The program guide application 142 may be configured to instruct one or more of the components of the processing subsystem 110 to provide one or more program guide navigation tools to the display 112 for presentation in the program guide GUI. The navigation tools may be displayed in the program guide graphical user interface. A user of the processing subsystem 110 can consider and utilize the navigation tools in the program guide GUI to conveniently, intuitively, and selectively navigate through a program guide.

To facilitate an understanding of the program guide application 142 and exemplary program guide navigation tools, FIGS. 5-19 illustrate various embodiments of views caused to be displayed on a viewing screen of the display 112 by the processing subsystem 110. FIG. 5 illustrates a viewing area or screen 155 of an exemplary display 112 with a particular scene or frame of a media content instance displayed thereon. In some examples, the user may be interested in viewing a program guide GUI in order to view program guide data related to media content instances and/or to access a different media content instance (e.g., by changing channels). The user may provide a predefined command to the processing subsystem 110, the predefined command causing the processing subsystem 110 to generate and provide a program guide GUI to the display 112 for presentation to the user. The predefined command may be sent when the user actuates the program guide button 144 of the user input device 113 of FIG. 4, or when the user provides any other suitable predefined user input.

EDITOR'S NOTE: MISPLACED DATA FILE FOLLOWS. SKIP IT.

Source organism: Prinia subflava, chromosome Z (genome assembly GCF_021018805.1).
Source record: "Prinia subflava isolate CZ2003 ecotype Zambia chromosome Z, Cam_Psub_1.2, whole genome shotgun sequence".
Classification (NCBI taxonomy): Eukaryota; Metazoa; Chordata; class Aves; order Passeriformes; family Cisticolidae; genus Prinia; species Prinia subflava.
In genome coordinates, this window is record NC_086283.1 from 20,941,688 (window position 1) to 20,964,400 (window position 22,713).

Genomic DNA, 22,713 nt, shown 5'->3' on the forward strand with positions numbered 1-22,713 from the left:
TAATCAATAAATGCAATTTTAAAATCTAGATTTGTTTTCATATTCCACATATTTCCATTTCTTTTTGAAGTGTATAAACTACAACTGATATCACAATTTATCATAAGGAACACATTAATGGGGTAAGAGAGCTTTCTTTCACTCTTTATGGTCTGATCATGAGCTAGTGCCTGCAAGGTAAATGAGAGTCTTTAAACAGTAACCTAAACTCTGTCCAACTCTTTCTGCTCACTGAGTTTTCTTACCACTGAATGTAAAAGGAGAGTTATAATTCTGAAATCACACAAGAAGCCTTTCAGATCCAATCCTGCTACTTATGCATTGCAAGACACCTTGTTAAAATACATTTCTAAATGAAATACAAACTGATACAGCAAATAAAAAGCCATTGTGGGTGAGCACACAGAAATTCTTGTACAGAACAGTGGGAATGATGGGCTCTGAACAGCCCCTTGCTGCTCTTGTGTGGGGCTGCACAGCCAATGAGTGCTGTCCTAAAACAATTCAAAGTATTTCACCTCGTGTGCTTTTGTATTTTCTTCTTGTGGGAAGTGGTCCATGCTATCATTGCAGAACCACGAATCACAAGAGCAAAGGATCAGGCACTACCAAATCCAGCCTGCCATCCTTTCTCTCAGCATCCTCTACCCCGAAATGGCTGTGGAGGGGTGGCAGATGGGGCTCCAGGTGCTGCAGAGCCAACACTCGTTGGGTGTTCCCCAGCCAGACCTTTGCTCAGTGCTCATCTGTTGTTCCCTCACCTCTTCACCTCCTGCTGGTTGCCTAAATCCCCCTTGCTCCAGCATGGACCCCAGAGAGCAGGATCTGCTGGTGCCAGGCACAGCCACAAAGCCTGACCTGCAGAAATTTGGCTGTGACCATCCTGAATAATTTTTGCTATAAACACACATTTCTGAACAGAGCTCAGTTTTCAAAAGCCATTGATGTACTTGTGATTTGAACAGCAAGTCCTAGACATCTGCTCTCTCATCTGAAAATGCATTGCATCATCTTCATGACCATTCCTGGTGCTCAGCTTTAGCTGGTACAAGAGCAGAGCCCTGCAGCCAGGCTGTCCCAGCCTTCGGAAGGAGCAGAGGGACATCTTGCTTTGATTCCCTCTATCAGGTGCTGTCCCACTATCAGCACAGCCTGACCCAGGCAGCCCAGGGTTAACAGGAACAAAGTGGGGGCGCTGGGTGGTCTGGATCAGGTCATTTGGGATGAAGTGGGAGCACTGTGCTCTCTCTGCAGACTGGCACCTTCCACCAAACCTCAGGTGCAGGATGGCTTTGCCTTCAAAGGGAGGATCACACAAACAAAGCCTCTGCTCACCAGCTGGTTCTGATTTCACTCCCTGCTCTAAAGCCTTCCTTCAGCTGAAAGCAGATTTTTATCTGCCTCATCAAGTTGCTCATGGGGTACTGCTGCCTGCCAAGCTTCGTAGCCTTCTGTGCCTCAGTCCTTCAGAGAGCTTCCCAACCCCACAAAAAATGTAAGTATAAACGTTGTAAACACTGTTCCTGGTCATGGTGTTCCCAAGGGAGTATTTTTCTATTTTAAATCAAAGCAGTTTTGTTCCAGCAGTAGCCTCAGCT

FIG. 6 illustrates an exemplary program guide graphical user interface (“GUI”) 160 that may be displayed on the viewing screen 155 of an exemplary display 112. The processing subsystem 110 may provide a signal carrying data representative of the program guide GUI 160 in response to an occurrence of any predefined event, including the processing subsystem 110 receiving a predefined user input signal, as described above.

The program guide GUI 160 may include a view of at least a portion of a program guide. Typically, the program guide includes information related to content channels, media content instances, and programming time slots, but only a portion of the program guide is presented on the viewing screen 155 at any one time.

As shown in FIG. 6, the program guide GUI 160 may include a list of content channels 164, and a list of programming time slots 168 (or simply “time slots 168”). Although not limiting in any sense, in the example of FIG. 6, the list of content channels 164 is presented vertically and the list of time slots 168 is presented horizontally such that a matrix of cells having respective intersecting content channels and time slots is formed. The cells may be referred to as different locations within the program guide GUI 160.